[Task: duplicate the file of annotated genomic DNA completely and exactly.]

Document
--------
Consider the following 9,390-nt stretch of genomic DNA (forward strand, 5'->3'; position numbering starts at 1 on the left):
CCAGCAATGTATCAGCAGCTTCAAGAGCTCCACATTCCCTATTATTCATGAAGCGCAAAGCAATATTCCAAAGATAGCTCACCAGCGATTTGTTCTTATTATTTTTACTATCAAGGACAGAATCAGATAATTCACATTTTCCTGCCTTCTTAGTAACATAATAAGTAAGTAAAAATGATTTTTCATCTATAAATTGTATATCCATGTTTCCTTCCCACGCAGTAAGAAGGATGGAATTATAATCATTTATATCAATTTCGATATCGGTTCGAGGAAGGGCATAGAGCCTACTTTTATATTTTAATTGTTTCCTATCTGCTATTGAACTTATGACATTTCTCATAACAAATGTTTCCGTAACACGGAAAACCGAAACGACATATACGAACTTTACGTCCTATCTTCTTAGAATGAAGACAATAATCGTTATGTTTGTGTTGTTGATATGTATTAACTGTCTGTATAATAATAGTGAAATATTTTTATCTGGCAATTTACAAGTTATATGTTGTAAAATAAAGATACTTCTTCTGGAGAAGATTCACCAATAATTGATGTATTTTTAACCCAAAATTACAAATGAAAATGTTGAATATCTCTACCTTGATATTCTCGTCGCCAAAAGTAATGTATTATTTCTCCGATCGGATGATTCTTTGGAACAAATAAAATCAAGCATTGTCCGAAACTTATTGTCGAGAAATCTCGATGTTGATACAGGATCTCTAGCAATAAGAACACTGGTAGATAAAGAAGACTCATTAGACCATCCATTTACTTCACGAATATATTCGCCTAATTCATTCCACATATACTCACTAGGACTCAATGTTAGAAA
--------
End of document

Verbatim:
Consider the following 9,390-nt stretch of genomic DNA (forward strand, 5'->3'; position numbering starts at 1 on the left):
CCAGCAATGTATCAGCAGCTTCAAGAGCTCCACATTCCCTATTATTCATGAAGCGCAAAGCAATATTCCAAAGATAGCTCACCAGCGATTTGTTCTTATTATTTTTACTATCAAGGACAGAATCAGATAATTCACATTTTCCTGCCTTCTTAGTAACATAATAAGTAAGTAAAAATGATTTTTCATCTATAAATTGTATATCCATGTTTCCTTCCCACGCAGTAAGAAGGATGGAATTATAATCATTTATATCAATTTCGATATCGGTTCGAGGAAGGGCATAGAGCCTACTTTTATATTTTAATTGTTTCCTATCTGCTATTGAACTTATGACATTTCTCATAACAAATGTTTCCGTAACACGGAAAACCGAAACGACATATACGAACTTTACGTCCTATCTTCTTAGAATGAAGACAATAATCGTTATGTTTGTGTTGTTGATATGTATTAACTGTCTGTATAATAATAGTGAAATATTTTTATCTGGCAATTTACAAGTTATATGTTGTAAAATAAAGATACTTCTTCTGGAGAAGATTCACCAATAATTGATGTATTTTTAACCCAAAATTACAAATGAAAATGTTGAATATCTCTACCTTGATATTCTCGTCGCCAAAAGTAATGTATTATTTCTCCGATCGGATGATTCTTTGGAACAAATAAAATCAAGCATTGTCCGAAACTTATTGTCGAGAAATCTCGATGTTGATACAGGATCTCTAGCAATAAGAACACTGGTAGATAAAGAAGACTCATTAGACCATCCATTTACTTCACGAATATATTCGCCTAATTCATTCCACATATACTCACTAGGACTCAATGTTAGAAA